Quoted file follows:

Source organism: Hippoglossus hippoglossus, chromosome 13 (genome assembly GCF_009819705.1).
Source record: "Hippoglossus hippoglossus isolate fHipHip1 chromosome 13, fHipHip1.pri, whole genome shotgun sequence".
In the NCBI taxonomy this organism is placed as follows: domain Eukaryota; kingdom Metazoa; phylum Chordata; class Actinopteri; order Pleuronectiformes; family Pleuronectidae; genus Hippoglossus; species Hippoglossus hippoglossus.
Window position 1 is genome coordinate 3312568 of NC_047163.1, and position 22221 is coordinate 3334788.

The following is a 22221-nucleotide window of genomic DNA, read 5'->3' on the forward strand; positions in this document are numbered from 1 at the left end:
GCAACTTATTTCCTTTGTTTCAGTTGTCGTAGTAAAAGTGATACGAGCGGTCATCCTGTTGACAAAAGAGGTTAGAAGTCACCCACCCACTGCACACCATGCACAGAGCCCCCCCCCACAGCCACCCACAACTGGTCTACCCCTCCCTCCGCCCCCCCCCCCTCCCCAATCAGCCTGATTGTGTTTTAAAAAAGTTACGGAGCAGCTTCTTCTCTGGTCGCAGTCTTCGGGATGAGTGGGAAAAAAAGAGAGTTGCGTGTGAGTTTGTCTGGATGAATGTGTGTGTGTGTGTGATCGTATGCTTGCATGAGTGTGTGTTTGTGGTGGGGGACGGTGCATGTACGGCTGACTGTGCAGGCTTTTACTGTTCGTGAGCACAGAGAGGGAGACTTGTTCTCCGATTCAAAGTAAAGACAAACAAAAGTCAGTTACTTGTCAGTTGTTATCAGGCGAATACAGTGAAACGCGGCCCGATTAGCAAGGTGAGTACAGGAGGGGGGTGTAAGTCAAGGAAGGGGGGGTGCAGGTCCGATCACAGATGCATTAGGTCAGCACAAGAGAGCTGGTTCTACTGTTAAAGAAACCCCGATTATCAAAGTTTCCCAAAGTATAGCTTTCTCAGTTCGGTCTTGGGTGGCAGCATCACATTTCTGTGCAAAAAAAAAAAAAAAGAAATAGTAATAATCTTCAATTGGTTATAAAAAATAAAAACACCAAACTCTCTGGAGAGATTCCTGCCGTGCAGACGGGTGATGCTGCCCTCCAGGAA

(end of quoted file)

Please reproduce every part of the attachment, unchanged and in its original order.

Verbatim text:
Source organism: Hippoglossus hippoglossus, chromosome 13 (genome assembly GCF_009819705.1).
Source record: "Hippoglossus hippoglossus isolate fHipHip1 chromosome 13, fHipHip1.pri, whole genome shotgun sequence".
In the NCBI taxonomy this organism is placed as follows: domain Eukaryota; kingdom Metazoa; phylum Chordata; class Actinopteri; order Pleuronectiformes; family Pleuronectidae; genus Hippoglossus; species Hippoglossus hippoglossus.
Window position 1 is genome coordinate 3312568 of NC_047163.1, and position 22221 is coordinate 3334788.

The following is a 22221-nucleotide window of genomic DNA, read 5'->3' on the forward strand; positions in this document are numbered from 1 at the left end:
GCAACTTATTTCCTTTGTTTCAGTTGTCGTAGTAAAAGTGATACGAGCGGTCATCCTGTTGACAAAAGAGGTTAGAAGTCACCCACCCACTGCACACCATGCACAGAGCCCCCCCCCACAGCCACCCACAACTGGTCTACCCCTCCCTCCGCCCCCCCCCCCTCCCCAATCAGCCTGATTGTGTTTTAAAAAAGTTACGGAGCAGCTTCTTCTCTGGTCGCAGTCTTCGGGATGAGTGGGAAAAAAAGAGAGTTGCGTGTGAGTTTGTCTGGATGAATGTGTGTGTGTGTGTGATCGTATGCTTGCATGAGTGTGTGTTTGTGGTGGGGGACGGTGCATGTACGGCTGACTGTGCAGGCTTTTACTGTTCGTGAGCACAGAGAGGGAGACTTGTTCTCCGATTCAAAGTAAAGACAAACAAAAGTCAGTTACTTGTCAGTTGTTATCAGGCGAATACAGTGAAACGCGGCCCGATTAGCAAGGTGAGTACAGGAGGGGGGTGTAAGTCAAGGAAGGGGGGGTGCAGGTCCGATCACAGATGCATTAGGTCAGCACAAGAGAGCTGGTTCTACTGTTAAAGAAACCCCGATTATCAAAGTTTCCCAAAGTATAGCTTTCTCAGTTCGGTCTTGGGTGGCAGCATCACATTTCTGTGCAAAAAAAAAAAAAAAGAAATAGTAATAATCTTCAATTGGTTATAAAAAATAAAAACACCAAACTCTCTGGAGAGATTCCTGCCGTGCAGACGGGTGATGCTGCCCTCCAGGAA